As of August 28, 2017, Pennsylvania has a new animal protection statute, Act 10. Signed into law on June 29, 2017, Act 10 represents the first major change to Pennsylvania’s animal cruelty laws in nearly thirty years. Act 10 garnished strong support from the Pennsylvania legislature after the story of a rescued dog named Libre gained widespread outrage. Libre was found on a farm in Lancaster with severe emaciation, dehydration, mange, skin infections, and open wounds. He made a miraculous recovery and inspired Senator Richard Alloway to propose legislation to strengthen Pennsylvania’s animal cruelty statutes.
Prior to Act 10’s passage, Pennsylvania was one of only a handful of states that did not have a felony penalty for animal cruelty outside of animal fighting or killing of an endangered species. Now, abusers can receive a felony in the third degree if their actions rise to the level of aggravated cruelty. Additionally, Act 10 aligns the penalties for cruelty to horses to the same level as cruelty to dogs and cats, as most crimes against horses used to be graded as summary offenses similar to traffic and littering violations. Act 10 also now requires that any person convicted of a felony violation forfeit the abused or neglected animal to a shelter. Further, Act 10 protects licensed doctors of veterinary medicine, veterinary technicians, and veterinary assistants who report animal cruelty in good faith from being liable for civil damages as a result of reporting incidents of animal cruelty in their normal course of business.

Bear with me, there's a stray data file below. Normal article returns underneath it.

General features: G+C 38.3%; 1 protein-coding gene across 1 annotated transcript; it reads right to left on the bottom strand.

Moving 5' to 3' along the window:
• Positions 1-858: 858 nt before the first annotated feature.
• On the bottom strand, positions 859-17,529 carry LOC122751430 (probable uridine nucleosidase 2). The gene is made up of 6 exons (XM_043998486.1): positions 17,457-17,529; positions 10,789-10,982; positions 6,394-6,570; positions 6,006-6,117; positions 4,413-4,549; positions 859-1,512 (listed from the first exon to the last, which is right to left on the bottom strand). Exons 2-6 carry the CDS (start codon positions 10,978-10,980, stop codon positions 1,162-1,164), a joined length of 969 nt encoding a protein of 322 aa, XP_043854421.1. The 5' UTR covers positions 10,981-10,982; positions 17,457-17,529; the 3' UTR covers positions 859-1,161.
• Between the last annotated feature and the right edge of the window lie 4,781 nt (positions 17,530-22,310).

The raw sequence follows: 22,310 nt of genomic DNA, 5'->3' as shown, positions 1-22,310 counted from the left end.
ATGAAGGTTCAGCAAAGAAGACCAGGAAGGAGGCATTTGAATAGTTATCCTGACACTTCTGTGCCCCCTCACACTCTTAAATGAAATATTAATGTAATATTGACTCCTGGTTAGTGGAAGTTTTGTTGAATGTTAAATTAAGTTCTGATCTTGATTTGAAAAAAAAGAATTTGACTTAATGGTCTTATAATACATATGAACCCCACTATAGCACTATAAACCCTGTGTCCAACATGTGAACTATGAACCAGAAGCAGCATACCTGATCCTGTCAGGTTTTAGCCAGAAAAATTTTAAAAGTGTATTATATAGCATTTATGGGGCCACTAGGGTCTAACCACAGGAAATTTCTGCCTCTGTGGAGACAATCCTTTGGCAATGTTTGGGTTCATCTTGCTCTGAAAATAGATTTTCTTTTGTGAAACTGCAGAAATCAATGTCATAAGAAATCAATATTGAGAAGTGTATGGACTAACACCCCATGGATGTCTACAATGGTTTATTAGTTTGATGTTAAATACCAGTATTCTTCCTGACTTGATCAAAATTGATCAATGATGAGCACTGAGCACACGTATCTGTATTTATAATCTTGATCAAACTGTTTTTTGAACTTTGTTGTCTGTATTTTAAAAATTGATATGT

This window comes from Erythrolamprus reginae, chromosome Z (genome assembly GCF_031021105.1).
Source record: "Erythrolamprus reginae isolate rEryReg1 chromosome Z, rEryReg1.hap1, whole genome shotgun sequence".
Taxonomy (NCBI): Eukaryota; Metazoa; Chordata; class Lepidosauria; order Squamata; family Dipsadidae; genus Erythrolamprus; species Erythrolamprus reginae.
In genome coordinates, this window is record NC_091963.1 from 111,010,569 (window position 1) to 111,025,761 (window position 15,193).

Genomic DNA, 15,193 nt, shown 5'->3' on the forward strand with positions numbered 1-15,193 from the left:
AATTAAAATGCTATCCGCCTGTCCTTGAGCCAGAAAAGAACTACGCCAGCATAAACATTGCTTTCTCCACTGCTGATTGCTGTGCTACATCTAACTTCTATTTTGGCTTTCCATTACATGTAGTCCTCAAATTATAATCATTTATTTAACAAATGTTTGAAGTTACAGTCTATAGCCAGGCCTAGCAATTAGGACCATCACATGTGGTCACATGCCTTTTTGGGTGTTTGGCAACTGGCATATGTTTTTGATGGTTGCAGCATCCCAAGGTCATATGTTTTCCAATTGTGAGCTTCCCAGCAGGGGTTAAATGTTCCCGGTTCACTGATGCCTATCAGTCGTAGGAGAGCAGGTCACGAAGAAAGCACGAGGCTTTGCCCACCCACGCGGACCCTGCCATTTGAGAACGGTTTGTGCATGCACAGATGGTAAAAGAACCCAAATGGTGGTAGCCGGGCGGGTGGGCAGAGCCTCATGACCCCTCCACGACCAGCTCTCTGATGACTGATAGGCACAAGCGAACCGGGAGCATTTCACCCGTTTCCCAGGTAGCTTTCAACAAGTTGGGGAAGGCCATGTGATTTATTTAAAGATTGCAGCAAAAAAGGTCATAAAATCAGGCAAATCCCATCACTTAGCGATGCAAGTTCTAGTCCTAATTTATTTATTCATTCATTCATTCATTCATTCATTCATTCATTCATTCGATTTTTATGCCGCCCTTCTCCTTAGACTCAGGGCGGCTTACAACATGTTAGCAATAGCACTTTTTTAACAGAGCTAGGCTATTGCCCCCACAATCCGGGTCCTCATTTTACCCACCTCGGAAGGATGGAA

Finally, Act 10 adds protections for dogs who are tethered outside. Dogs cannot be tethered for more than nine hours in a twenty-four hour-period. Dogs cannot be left outside for more than thirty minutes in weather above ninety degrees Fahrenheit or below thirty degrees Fahrenheit. The tether used must be longer than three times the length of the dog or ten feet long, whichever is longer. Dogs cannot be secured with a choke, pinch, prong, or chain collar, and the tethered space must be clear of excessive waste and must afford the dog access to water and shade.
For more information, contact Feldstein, Grinberg, Lang & McKee P.C.